‘Deprived from trees, rivers, forests, hills, but full of waterspouts, jiggles, spurts, impulses, drips and diaphanous colored magma dilating, coming out and bursting forth.’ – Henri Michaux

    The composition of 14.09.70 is an artful, angled trisection evoking an abstract landscape of rising mist above expansive riverbanks and mountains, reminiscent of the liubai (‘to leave blank’) aesthetic of Chinese ink painting, especially seen in Ni Zan’s pared-down landscape compositions. Our gaze lingers on the ambiguity present in the composition where empty space can be interpreted as either sky or water within a composition of solid and void. There is a luminosity breathing through the middle and background of the landscape of sweeping brushstrokes of warm orange pinks and blue greens, evocative of rolling mountainside rivers or lakes, countering the enveloping, swirling darkness.

    Zao also inherits the spirit of the Chinese ink medium through colour, his use of monochromatic tones and a recourse to a black that resembles ink. The clouds in the distance seem still and swollen with moisture, while the black brushstrokes in the lower right corner form the dynamic heart of the work, as if the beginning of a hurling vortex of energy coalescing. As René Char describes it, ‘This chaos remains suspended in the wilderness. There the ethereal and telluric spell of the travelling Orpheus breaks through. Every element forming the dividing line is the one behind the distribution of colors in a tempestuous upheaval’.

    The work exhibits the calligraphic methods of feibai (‘flying white’), where a brush lightly steeped in ink smudges across silk in order to create a sense of flight; and, perhaps yet, of cunfa (‘crack technique’), whereby a tilted and loaded ink brush layers thick, broad strokes in order to evoke shadows and texture, often utilised to render nature itself.

    Zao’s concern with nature is to capture its state and environment as an emotional or experiential one rather than a literal one, and can be likened closely to the tradition in Chinese classical landscape painting of capturing the impression of nature, rather than a factual representation. Through this work Zao utilises colours to represent the sense of consolation, shelter and reprise, and incorporates the xieyi approach in Chinese ink paintings with the boldness of Western modernism.

    Later in the 1970s, Zao's works reveal a heightened manifestation of Taoist theories of nature and the spiritual qualities of water and air. 14.09.70 precisely embodies such preoccupations, evoking a vast, surreal sense of space whilst blurring the boundaries between myth and reality. Francois Jacob describes this as:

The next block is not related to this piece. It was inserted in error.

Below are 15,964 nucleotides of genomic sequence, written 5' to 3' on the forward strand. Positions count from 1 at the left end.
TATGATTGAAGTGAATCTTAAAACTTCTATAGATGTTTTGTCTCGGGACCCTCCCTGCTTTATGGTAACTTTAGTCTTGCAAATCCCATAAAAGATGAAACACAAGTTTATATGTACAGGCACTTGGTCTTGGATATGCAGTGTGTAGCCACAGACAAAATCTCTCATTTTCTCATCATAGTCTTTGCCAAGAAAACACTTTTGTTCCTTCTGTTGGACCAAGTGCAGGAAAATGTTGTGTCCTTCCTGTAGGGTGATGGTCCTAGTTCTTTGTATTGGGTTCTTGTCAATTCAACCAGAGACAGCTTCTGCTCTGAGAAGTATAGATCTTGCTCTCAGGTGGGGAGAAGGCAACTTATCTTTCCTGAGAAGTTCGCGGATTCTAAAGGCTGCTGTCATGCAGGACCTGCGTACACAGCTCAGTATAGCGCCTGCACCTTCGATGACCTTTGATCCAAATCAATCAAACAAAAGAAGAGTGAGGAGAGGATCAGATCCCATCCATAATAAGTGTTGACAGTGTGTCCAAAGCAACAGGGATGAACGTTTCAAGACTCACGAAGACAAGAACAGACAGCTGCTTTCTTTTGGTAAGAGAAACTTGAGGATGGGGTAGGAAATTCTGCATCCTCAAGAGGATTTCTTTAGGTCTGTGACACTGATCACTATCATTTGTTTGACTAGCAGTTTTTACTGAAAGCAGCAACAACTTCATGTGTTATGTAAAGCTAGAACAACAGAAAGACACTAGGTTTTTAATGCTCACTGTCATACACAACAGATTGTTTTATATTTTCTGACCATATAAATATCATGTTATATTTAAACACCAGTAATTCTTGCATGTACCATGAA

"there is in Zao Wou-Ki’s painting, an endless questioning of the world. A determination to recreate it. Some of his paintings evoke the fury of origins, the giving birth to matter through energy, and the latest jolts of creative outbursts. Other ones display the teasing rebellion of the nebulas. Or the birth of light. Or the invention of water. Or the first morning ever, such as this marvelous little triptych with pinky white hues. And, implicitly, beyond the convulsions of matter, as if ready to burst, life … "

    Art critic Francois Cheng places Zao within the context of the historic progress of Chinese painting: 'Zao Wou-Ki's artistic destiny was not merely personal, it was closely related to the development and evolution of thousands of years of Chinese painting.’ Zao’s artistic prowess lies in his ability to straddle both ancient and the modern, the East and West, and it can only command our utmost admiration.

Property from an Important Private French Collection

12

14.09.70

1970
signed ‘Wou-Ki [in Chinese] ZAO’ lower right; further signed and titled ‘ZAO WOU-KI “14.9.70”’ on the reverse
oil on canvas
73.1 x 91.8 cm. (28 3/4 x 36 1/8 in.)
Painted in 1970, this work is accompanied by a certificate of authenticity issued by the Fondation Zao Wou-Ki. This work will be referenced in the archive of the Fondation Zao Wou-Ki and will be included in the artist’s forthcoming catalogue raisonné prepared by Françoise Marquet and Yann Hendgen (Information provided by Fondation Zao Wou-Ki).

Estimate
HK$9,000,000 - 12,000,000 
€1,030,000-1,370,000
$1,150,000-1,540,000

Sold for HK$9,750,000

Contact Specialist

Isaure de Viel Castel
Head of Department, 20th Century & Contemporary Art
 

20th Century & Contemporary Art Evening Sale

Hong Kong Auction 26 May 2019